New Zealand Journal of Ecology (2010) 34(3): 288- 296

First results of feral cats (Felis catus) monitored with GPS collars in New Zealand

Research Article
Mariano R. Recio 1,2*
Renaud Mathieu 3
Richard Maloney 4
Philip J. Seddon 2
  1. SERF (Spatial Ecology Research Facility), School of Surveying, PO Box 56, University of Otago, Dunedin 9054, New Zealand
  2. Department of Zoology, University of Otago, Dunedin, New Zealand
  3. CSIR-NRE (Council for Scientific and Industrial Research – Earth Observation Research Group), Pretoria, South Africa
  4. Department of Conservation, Christchurch, New Zealand
*  Corresponding author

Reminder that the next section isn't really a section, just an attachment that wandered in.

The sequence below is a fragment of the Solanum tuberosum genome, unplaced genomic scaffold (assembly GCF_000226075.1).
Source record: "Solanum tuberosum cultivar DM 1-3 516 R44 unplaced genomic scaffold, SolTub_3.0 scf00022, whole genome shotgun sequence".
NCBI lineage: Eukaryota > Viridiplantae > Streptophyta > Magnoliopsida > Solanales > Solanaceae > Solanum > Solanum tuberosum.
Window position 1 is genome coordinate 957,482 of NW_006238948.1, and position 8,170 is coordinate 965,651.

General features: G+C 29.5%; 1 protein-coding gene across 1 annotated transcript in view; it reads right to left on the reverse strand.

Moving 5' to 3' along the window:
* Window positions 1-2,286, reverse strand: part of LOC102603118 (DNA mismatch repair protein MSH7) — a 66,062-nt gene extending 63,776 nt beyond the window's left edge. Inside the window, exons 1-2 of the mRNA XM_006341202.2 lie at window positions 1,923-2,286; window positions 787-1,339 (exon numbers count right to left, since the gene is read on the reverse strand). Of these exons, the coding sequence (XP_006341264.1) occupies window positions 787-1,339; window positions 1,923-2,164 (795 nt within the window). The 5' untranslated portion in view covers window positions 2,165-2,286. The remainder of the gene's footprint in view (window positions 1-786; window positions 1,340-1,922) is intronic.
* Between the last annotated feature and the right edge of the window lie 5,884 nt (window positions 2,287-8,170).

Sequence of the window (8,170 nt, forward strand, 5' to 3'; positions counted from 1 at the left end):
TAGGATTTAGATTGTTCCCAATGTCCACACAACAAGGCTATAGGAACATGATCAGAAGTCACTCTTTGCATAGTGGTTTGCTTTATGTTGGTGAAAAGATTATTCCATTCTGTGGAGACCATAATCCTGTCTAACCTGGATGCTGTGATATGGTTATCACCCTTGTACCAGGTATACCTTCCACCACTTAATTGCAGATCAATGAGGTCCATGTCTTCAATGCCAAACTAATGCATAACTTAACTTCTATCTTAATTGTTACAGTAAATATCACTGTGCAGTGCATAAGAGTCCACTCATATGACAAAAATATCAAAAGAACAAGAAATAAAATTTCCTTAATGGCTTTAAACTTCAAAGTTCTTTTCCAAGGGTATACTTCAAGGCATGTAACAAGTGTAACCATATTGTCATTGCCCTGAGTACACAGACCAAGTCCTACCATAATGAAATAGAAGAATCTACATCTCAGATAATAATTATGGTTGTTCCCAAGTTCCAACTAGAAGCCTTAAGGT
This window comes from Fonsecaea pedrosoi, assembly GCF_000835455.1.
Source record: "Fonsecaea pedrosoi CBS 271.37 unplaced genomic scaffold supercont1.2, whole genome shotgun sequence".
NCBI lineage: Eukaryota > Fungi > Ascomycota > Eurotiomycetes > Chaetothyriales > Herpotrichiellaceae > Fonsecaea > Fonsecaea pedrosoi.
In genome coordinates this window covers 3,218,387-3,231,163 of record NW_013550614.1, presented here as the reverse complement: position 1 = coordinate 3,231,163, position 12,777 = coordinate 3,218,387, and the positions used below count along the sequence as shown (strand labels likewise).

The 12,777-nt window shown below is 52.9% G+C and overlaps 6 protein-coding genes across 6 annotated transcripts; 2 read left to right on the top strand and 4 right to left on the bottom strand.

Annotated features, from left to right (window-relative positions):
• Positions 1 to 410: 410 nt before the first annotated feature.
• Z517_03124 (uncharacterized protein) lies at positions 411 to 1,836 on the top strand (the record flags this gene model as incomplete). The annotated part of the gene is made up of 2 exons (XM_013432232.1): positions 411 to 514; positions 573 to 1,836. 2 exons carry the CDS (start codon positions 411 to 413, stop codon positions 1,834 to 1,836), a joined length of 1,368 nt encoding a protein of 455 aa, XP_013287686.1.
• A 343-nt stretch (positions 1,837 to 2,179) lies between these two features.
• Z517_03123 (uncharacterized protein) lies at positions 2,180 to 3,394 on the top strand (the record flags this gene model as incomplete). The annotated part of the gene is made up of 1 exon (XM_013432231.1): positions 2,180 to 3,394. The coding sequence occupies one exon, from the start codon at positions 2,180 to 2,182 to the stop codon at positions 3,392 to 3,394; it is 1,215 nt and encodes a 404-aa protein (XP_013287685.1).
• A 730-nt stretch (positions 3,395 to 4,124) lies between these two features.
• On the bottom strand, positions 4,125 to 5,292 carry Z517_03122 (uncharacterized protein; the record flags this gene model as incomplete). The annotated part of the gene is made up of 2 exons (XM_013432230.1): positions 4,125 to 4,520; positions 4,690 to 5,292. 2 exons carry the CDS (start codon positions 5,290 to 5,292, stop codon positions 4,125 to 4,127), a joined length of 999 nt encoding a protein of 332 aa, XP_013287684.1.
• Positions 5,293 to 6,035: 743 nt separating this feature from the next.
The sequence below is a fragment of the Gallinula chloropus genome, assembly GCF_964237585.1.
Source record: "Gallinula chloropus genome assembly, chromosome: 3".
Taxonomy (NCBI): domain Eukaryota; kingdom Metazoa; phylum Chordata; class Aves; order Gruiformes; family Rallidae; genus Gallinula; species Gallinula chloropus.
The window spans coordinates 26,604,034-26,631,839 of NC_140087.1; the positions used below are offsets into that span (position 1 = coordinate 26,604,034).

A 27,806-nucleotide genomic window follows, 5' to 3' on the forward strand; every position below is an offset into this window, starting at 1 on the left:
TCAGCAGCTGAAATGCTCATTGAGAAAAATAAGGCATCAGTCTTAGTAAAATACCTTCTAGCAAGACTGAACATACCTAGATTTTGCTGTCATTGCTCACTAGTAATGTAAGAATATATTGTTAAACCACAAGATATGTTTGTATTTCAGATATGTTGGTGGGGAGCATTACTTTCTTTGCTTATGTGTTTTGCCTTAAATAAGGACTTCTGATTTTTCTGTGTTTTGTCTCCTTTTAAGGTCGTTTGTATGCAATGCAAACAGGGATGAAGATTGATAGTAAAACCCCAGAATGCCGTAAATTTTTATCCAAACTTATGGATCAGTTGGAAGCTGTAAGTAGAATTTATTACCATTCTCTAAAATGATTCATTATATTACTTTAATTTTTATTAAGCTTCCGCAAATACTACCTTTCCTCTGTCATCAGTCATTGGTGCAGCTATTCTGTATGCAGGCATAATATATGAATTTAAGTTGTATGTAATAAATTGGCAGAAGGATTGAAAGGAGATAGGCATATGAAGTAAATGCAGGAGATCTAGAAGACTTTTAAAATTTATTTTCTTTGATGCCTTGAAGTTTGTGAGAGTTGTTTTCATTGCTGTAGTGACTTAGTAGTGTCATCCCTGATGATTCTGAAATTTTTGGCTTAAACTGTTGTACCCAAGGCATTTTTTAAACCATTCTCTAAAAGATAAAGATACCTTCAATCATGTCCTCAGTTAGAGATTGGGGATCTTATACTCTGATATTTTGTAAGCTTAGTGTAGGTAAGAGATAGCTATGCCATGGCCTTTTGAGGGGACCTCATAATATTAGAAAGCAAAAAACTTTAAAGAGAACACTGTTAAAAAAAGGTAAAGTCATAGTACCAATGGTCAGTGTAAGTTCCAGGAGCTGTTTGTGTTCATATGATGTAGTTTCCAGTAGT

The presence of feral cats (Felis catus) in the braided river valleys of New Zealand poses a threat to native species such as the critically endangered black stilt (Himantopus novaezelandiae). Trapping remains the most common method to control introduced predators, but trap placement criteria have not been fully informed by advances in the understanding of the spatial ecology of the pest species. We assessed the suitability of Global Positioning System (GPS) tags to study the spatial behaviour of feral cats in New Zealand braided rivers. We tagged and tracked five individual adults, one female and four males. Tracking periods varied from 3 to 18 days at a fix rate of one location every 15 min. This rate was considered an adequate trade-off between battery limitations and the opportunity to approximate the continuous displacement path of a cat for a representative number of days. Individual home range size estimates (100% Minimum Convex Polygon, MCP) varied from 178 to 2486 ha. For four of the six cats incremental analysis revealed that at least 460 locations are required to calculate a home range using MCP. Habitat selection analysis showed significant differences among individuals tending to select ‘Mature riverbed’ habitats. Trapping effort should be focused on this habitat. Movements and distances travelled revealed that cats move mainly between mid-afternoon (1500 hours) and early morning (0300 hours). This study showed that GPS telemetry provides a powerful method to study feral cat movements in open landscapes in New Zealand.